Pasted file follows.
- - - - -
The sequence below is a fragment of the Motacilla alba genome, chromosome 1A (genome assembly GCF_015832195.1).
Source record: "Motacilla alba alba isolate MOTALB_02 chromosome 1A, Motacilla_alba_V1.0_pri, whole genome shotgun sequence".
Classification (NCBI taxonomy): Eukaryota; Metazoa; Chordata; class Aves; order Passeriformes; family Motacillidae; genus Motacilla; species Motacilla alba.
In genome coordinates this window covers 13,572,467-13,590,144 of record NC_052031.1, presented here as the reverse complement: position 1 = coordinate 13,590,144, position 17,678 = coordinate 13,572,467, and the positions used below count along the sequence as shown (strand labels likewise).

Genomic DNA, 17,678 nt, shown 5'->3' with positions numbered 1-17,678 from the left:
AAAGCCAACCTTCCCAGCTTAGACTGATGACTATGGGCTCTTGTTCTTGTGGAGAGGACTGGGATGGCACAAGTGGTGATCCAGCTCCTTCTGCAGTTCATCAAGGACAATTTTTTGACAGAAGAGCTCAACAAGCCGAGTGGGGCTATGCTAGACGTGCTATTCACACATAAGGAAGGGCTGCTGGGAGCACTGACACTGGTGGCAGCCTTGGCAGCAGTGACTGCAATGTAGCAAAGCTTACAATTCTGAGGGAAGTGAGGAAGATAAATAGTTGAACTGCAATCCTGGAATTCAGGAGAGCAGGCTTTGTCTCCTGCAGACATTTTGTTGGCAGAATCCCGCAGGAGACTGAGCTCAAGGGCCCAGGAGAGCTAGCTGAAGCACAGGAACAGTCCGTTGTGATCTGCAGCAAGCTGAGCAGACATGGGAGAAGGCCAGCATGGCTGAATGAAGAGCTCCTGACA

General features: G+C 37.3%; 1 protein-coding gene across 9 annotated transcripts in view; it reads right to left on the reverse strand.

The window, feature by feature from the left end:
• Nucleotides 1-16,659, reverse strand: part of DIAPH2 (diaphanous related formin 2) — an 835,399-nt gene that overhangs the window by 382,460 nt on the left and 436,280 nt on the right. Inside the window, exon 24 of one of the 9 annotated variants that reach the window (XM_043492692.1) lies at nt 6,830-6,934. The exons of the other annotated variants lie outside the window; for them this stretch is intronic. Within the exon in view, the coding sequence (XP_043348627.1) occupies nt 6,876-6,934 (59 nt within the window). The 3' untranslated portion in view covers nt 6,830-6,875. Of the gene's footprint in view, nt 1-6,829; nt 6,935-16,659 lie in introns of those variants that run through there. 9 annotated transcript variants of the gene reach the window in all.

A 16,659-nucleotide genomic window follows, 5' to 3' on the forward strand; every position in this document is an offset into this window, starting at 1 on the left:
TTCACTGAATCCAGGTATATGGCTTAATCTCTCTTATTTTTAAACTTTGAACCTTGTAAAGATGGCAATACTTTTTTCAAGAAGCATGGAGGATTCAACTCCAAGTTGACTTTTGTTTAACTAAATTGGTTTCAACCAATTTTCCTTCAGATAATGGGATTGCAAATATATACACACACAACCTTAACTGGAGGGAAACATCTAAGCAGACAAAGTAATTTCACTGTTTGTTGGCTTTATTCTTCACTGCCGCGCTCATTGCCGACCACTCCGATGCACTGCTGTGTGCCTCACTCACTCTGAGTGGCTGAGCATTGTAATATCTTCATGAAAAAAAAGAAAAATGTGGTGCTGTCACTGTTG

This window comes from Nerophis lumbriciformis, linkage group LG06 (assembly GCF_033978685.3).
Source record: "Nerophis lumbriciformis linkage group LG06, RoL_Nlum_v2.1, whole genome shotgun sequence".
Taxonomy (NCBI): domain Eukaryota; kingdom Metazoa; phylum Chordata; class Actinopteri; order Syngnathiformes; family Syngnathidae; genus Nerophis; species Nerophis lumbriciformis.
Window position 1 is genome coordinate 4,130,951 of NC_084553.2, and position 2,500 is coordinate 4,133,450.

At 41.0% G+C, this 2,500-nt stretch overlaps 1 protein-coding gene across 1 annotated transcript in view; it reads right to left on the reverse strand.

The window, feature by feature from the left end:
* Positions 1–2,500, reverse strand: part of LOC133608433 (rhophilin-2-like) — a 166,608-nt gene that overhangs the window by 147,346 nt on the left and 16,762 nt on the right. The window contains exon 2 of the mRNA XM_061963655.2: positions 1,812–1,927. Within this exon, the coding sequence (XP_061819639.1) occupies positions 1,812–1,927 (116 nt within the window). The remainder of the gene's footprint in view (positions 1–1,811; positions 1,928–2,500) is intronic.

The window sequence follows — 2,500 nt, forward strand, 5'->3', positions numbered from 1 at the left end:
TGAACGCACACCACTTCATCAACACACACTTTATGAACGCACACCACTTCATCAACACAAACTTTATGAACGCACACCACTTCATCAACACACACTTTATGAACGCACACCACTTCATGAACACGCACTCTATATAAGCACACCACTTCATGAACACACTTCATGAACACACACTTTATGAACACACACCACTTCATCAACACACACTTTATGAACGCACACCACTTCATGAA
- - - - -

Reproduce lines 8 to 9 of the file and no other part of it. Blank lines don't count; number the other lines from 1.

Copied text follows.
The window, feature by feature from the left end:
• Nucleotides 1-16,659, reverse strand: part of DIAPH2 (diaphanous related formin 2) — an 835,399-nt gene that overhangs the window by 382,460 nt on the left and 436,280 nt on the right. Inside the window, exon 24 of one of the 9 annotated variants that reach the window (XM_043492692.1) lies at nt 6,830-6,934. The exons of the other annotated variants lie outside the window; for them this stretch is intronic. Within the exon in view, the coding sequence (XP_043348627.1) occupies nt 6,876-6,934 (59 nt within the window). The 3' untranslated portion in view covers nt 6,830-6,875. Of the gene's footprint in view, nt 1-6,829; nt 6,935-16,659 lie in introns of those variants that run through there. 9 annotated transcript variants of the gene reach the window in all.